Top 10 things women should know about their health screens in 2018
Are you getting tested too much? Not often enough? For the wrong things? More testing is better, right? This will catch you up to "Medical Screening, 2018", based on recommendations from the National Institute of Health. Things have changed some in the last few years. Let’s see if you are up to date (and in no specific order):
Screening for hypertension should begin at age 18 and if there are no other risk factors, checked every 3 years until age 40 then yearly. You can do it yourself. There is now good data from recent large studies that show benefits to pushing blood pressure lower than we used to. The newer goal in older women with higher risks of heart attack and stroke is 120/70. This lower goal is a fairly recent change from a huge trial published in the New England Journal of Medicine.
2--Abnormal Cholesterol (Lipids) To Prevent Heart Disease
Screening for high cholesterol should start about age 45 and if normal, every 5 years is reasonable. These tests are frequently done on women too early and too often. Studies show that low-risk women DO NOT BENEFIT from taking cholesterol lowering medications unless their 10 year risk of a heart attack or stroke is over 7.5%.
Screening for diabetes at 40 is recommended, then every 3 years if there are risk factors. There there are no significant risk factors, 5 year intervals are reasonable. You do not need to be tested every year.
Screening for colon cancer with colonoscopy every 10 years starting at age 50 is highly recommended. Colonoscopy decreases mortality from colon cancer by over 75%. It is quick, safe, and a very effective screening tool. Appointments can usually be made by calling a gastroenterologist directly for routine screening.
Screening for cervical cancer (Paps) should not start before age 21 and if it is normal, every 3 years. Screening is slowly moving away from Pap smears and towards screening for high-risk HPV (human papilloma virus) instead. Cervical cancers are caused by the HPV virus. An effective HPV vaccine is available now and screening decreases mortality by over 75%. Paps are usually discontinued at age 65.
Screening for ovarian cancer is not recommended in average-risk women. Hopefully that will change in the new future, but presently there are no effective screening methods for a low-risk population.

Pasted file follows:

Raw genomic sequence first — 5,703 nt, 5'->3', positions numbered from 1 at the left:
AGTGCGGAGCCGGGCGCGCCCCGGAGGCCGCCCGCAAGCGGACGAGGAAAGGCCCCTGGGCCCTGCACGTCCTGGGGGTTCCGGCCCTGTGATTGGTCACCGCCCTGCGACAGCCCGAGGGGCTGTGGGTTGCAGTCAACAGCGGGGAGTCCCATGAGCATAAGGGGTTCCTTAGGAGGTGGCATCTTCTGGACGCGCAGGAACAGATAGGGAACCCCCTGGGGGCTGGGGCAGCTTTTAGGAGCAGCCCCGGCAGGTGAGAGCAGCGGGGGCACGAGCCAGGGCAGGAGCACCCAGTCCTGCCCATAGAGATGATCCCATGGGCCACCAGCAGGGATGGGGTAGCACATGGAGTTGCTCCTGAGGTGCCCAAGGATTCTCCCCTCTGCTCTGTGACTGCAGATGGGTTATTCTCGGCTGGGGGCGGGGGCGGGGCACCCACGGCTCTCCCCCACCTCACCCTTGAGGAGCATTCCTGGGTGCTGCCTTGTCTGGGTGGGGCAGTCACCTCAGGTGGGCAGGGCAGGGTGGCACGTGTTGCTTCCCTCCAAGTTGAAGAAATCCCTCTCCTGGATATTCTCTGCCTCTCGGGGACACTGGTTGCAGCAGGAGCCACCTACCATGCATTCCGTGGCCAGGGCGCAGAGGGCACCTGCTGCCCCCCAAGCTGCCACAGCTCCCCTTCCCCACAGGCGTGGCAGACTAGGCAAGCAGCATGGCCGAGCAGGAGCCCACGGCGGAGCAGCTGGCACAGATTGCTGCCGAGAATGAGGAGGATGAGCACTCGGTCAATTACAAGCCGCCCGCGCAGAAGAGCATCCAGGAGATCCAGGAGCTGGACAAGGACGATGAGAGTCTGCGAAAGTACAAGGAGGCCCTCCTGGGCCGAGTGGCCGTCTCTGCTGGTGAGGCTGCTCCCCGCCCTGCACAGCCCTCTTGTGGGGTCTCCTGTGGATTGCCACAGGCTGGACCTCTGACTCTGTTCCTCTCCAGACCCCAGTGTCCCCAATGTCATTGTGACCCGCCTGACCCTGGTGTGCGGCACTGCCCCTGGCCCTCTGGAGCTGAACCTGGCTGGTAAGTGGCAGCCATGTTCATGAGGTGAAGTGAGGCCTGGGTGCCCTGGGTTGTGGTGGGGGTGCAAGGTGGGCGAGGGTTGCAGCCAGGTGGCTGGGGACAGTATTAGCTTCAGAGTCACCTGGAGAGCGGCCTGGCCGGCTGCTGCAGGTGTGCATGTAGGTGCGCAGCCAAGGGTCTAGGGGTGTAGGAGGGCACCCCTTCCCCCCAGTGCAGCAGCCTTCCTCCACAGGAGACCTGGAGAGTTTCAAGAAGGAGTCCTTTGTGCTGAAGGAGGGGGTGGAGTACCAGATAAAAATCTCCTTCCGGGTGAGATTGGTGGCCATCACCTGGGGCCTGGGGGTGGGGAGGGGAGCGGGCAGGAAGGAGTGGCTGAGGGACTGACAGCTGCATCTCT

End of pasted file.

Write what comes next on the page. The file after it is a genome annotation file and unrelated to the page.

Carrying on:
Screening for lung cancer is recommended yearly for moderate to heavy smokers over 55 with low dose CT scanning. Screening though only reduces death from lung cancer by 20%. Lung cancer is the #1 cause of cancer death in women. And the number one cause of lung cancer is, of course, smoking. Women who smoke are 13 times more likely to develop lung cancer.
Screening for breast cancer with mammography is recommended to start at about age 40-50 (there is no consensus). Mammograms unfortunately show only a very small decrease in breast cancer mortality, and self-exams are no longer encouraged because of lack of evidence. Click the link below to my blog on the pro's and con's of mammography.
Depending on your risks, it is recommended to have a skin exam every 1-3 years if you have risk factors for melanoma as recommended by your dermatologist. If you are at low risk, your primary doctor (FP, OBGYN) should be able to screen you for skin cancers. Of the 3 main types of skin cancers, (basal cell, squamous cell, and melanoma), only melanomas are potentially fatal. They can be ANYWHERE, even in places the sun doesn't shine...
Screening for osteoporosis in normal risk women should start at 65 by having a DEXA scan (like an X-ray). If your bone density is normal, current recommendations are that you do not need to be tested again for 10-15 YEARS. If your DEXA/fracture risk shows some thinning of bone (osteopenia), you should be tested no sooner than every 3 years. Data shows that more frequent or earlier testing is not effective.
Finally, a word of general advice: all other screening lab work and testing should be based on specific concerns or risks. Many people get thyroid tests, blood counts, liver function testing and renal testing just as routine. These are not recommended screening tests for the general population. Such testing is unnecessarily expensive, adding to the already expensive health care costs, and above all is it not beneficial to you. Knowledge is power. You have every right to decide how you want to be screened and treated for disease. The more you know, the better you can be involved with your own health care.